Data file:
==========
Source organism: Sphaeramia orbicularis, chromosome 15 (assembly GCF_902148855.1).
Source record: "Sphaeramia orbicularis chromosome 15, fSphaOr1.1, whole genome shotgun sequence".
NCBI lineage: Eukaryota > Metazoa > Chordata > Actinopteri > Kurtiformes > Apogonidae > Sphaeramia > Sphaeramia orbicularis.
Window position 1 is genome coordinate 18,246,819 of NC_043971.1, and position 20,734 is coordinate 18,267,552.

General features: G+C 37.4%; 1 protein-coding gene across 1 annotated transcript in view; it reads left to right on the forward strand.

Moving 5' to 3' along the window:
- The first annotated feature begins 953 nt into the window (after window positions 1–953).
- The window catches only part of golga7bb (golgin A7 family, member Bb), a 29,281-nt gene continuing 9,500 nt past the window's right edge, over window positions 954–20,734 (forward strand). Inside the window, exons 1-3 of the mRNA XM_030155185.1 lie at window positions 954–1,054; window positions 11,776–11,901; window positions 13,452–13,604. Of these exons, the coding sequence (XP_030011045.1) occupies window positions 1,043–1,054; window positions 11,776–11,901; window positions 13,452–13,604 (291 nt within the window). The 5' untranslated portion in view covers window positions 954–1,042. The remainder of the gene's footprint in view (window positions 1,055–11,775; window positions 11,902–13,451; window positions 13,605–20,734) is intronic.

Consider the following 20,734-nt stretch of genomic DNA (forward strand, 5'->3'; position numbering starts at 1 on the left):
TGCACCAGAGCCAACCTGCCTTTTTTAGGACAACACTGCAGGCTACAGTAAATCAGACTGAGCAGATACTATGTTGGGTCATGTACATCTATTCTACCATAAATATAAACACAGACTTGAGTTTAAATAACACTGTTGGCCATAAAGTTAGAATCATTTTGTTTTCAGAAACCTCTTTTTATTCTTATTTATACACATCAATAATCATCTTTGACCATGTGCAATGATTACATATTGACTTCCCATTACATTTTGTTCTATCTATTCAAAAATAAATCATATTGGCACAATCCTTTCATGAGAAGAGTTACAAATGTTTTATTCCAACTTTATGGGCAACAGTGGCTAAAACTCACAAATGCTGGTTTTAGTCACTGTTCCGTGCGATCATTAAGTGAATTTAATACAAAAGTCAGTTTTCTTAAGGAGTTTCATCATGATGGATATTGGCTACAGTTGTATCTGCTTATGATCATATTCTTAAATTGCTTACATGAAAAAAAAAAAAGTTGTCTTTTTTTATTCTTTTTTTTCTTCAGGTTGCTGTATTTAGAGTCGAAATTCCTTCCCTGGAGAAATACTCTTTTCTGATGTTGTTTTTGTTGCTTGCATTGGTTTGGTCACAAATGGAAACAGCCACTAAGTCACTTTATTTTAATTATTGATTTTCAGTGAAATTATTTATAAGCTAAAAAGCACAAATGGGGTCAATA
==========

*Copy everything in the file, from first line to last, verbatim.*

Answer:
Source organism: Sphaeramia orbicularis, chromosome 15 (assembly GCF_902148855.1).
Source record: "Sphaeramia orbicularis chromosome 15, fSphaOr1.1, whole genome shotgun sequence".
NCBI lineage: Eukaryota > Metazoa > Chordata > Actinopteri > Kurtiformes > Apogonidae > Sphaeramia > Sphaeramia orbicularis.
Window position 1 is genome coordinate 18,246,819 of NC_043971.1, and position 20,734 is coordinate 18,267,552.

General features: G+C 37.4%; 1 protein-coding gene across 1 annotated transcript in view; it reads left to right on the forward strand.

Moving 5' to 3' along the window:
- The first annotated feature begins 953 nt into the window (after window positions 1–953).
- The window catches only part of golga7bb (golgin A7 family, member Bb), a 29,281-nt gene continuing 9,500 nt past the window's right edge, over window positions 954–20,734 (forward strand). Inside the window, exons 1-3 of the mRNA XM_030155185.1 lie at window positions 954–1,054; window positions 11,776–11,901; window positions 13,452–13,604. Of these exons, the coding sequence (XP_030011045.1) occupies window positions 1,043–1,054; window positions 11,776–11,901; window positions 13,452–13,604 (291 nt within the window). The 5' untranslated portion in view covers window positions 954–1,042. The remainder of the gene's footprint in view (window positions 1,055–11,775; window positions 11,902–13,451; window positions 13,605–20,734) is intronic.

Consider the following 20,734-nt stretch of genomic DNA (forward strand, 5'->3'; position numbering starts at 1 on the left):
TGCACCAGAGCCAACCTGCCTTTTTTAGGACAACACTGCAGGCTACAGTAAATCAGACTGAGCAGATACTATGTTGGGTCATGTACATCTATTCTACCATAAATATAAACACAGACTTGAGTTTAAATAACACTGTTGGCCATAAAGTTAGAATCATTTTGTTTTCAGAAACCTCTTTTTATTCTTATTTATACACATCAATAATCATCTTTGACCATGTGCAATGATTACATATTGACTTCCCATTACATTTTGTTCTATCTATTCAAAAATAAATCATATTGGCACAATCCTTTCATGAGAAGAGTTACAAATGTTTTATTCCAACTTTATGGGCAACAGTGGCTAAAACTCACAAATGCTGGTTTTAGTCACTGTTCCGTGCGATCATTAAGTGAATTTAATACAAAAGTCAGTTTTCTTAAGGAGTTTCATCATGATGGATATTGGCTACAGTTGTATCTGCTTATGATCATATTCTTAAATTGCTTACATGAAAAAAAAAAAAGTTGTCTTTTTTTATTCTTTTTTTTCTTCAGGTTGCTGTATTTAGAGTCGAAATTCCTTCCCTGGAGAAATACTCTTTTCTGATGTTGTTTTTGTTGCTTGCATTGGTTTGGTCACAAATGGAAACAGCCACTAAGTCACTTTATTTTAATTATTGATTTTCAGTGAAATTATTTATAAGCTAAAAAGCACAAATGGGGTCAATA